“For other folks, I think they were in a two-earner household,” Knittel said, “and they decided to go with one earner and have the other spouse stay at home and provide care.”

His office noted that other factors that are harder to quantify have also steered Pennsylvanians away from the workforce. They include lifestyle changes and early retirements as well as increased government benefits and the ongoing student loan moratorium. In addition, some workers have struggled to secure childcare while others continue to experience lingering health problems stemming from COVID-19.

But in a trend that predates the pandemic, the state’s population continues to age and shrink. It contracted by an estimated 48,000 residents between 2019 and 2022, according to the new analysis.

COVID-19 appears to have accelerated the losses: In February, the Independent Fiscal Office released research that found the virus directly or indirectly caused a rise in deaths among Pennsylvanians between ages 45 and 84.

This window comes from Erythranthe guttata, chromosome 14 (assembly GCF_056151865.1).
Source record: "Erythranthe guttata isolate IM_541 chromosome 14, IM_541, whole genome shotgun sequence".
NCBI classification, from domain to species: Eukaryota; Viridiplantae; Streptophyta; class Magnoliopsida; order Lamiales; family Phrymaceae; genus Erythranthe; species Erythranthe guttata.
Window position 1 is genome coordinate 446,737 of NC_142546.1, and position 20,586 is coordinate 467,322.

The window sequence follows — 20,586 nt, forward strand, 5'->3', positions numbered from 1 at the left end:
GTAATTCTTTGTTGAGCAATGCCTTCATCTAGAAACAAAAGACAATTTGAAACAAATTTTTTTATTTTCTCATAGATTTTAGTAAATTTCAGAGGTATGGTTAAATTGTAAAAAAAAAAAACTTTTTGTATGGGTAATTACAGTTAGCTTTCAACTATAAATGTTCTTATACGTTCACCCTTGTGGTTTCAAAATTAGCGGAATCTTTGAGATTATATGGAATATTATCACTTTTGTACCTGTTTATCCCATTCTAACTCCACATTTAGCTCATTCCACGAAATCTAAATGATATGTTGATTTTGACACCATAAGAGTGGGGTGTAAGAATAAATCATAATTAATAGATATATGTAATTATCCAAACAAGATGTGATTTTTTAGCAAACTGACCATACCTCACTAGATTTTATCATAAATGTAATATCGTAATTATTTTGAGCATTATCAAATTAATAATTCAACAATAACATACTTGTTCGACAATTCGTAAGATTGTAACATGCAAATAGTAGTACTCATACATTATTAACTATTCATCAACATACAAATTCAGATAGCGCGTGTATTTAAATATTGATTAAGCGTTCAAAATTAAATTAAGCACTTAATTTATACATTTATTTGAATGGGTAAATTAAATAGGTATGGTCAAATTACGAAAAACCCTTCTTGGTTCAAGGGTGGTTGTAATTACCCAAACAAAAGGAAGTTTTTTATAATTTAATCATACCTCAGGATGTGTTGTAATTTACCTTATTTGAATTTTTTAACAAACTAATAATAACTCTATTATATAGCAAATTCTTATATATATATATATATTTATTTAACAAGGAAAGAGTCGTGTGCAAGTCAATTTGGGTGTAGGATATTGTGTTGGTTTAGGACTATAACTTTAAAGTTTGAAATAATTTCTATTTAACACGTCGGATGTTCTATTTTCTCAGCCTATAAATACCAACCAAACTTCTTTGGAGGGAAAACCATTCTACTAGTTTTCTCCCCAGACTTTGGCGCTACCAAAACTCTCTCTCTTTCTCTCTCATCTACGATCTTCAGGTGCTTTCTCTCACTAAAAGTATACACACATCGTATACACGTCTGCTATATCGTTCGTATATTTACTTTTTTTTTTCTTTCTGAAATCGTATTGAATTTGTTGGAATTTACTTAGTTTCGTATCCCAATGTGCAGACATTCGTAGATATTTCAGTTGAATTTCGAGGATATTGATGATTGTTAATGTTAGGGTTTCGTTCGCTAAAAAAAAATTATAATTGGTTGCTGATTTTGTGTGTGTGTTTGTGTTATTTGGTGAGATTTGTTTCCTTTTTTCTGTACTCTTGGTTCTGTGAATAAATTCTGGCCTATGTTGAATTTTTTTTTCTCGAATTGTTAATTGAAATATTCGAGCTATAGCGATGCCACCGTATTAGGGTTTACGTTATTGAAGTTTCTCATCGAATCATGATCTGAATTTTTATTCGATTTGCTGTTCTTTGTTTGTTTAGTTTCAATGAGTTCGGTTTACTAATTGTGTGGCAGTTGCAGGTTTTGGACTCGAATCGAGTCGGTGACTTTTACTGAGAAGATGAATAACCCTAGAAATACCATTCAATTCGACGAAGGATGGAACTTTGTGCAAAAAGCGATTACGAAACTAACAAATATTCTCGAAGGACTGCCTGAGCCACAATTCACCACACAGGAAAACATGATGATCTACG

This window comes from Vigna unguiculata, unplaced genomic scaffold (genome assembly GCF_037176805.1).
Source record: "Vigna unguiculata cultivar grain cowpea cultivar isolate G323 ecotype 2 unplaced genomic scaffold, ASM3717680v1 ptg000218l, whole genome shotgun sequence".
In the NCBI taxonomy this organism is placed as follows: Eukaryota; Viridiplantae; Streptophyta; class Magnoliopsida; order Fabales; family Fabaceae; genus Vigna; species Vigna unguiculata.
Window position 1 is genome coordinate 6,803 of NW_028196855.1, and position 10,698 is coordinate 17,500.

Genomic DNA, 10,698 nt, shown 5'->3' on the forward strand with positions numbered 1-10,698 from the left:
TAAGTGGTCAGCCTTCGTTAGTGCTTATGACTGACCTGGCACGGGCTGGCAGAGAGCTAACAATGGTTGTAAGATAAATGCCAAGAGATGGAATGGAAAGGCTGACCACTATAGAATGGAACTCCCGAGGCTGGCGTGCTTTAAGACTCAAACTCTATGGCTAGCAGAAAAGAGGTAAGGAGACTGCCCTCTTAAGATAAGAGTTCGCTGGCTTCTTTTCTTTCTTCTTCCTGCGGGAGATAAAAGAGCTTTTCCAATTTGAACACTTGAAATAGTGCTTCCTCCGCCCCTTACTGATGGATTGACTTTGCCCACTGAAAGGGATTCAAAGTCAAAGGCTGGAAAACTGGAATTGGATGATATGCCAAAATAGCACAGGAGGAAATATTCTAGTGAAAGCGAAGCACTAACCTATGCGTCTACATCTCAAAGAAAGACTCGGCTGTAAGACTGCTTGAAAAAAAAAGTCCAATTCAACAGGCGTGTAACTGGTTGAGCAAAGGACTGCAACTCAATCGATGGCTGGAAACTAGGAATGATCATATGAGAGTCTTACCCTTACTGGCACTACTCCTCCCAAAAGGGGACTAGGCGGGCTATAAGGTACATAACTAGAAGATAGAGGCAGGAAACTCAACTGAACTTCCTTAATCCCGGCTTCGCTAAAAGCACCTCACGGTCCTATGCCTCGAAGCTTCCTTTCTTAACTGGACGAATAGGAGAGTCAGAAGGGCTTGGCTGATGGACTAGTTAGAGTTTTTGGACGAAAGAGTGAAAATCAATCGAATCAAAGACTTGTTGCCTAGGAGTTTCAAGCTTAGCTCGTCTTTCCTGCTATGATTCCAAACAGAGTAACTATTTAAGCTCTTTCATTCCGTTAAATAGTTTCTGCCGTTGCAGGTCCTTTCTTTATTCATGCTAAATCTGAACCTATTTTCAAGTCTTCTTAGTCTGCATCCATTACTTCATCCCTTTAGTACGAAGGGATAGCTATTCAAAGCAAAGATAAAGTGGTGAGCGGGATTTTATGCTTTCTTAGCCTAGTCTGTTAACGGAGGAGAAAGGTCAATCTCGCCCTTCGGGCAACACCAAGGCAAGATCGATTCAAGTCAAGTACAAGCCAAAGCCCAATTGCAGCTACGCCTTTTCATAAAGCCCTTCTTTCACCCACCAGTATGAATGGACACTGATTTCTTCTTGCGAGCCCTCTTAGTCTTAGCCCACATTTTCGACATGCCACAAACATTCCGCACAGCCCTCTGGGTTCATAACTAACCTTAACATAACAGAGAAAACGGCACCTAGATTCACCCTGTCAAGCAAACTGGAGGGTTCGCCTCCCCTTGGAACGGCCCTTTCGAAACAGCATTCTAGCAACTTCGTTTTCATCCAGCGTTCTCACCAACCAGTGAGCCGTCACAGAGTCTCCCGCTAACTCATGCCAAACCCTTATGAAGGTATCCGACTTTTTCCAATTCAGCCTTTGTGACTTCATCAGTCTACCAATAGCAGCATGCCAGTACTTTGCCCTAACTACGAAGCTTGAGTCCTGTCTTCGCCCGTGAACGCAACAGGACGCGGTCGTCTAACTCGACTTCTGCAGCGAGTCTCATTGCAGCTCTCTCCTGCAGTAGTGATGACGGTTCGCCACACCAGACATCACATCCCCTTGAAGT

The study shows that between 2020 and 2021 deaths increased across age groups in Pennsylvania. They exceeded the number of births in the Keystone State during the same period, contributing to the net loss in population.

Knittel said people have moved away from Pennsylvania, too, with retiring Baby Boomers especially likely to relocate to southern states such as Florida and North Carolina. A falloff in international migration during the pandemic has made it more difficult for the Keystone State to replenish its population.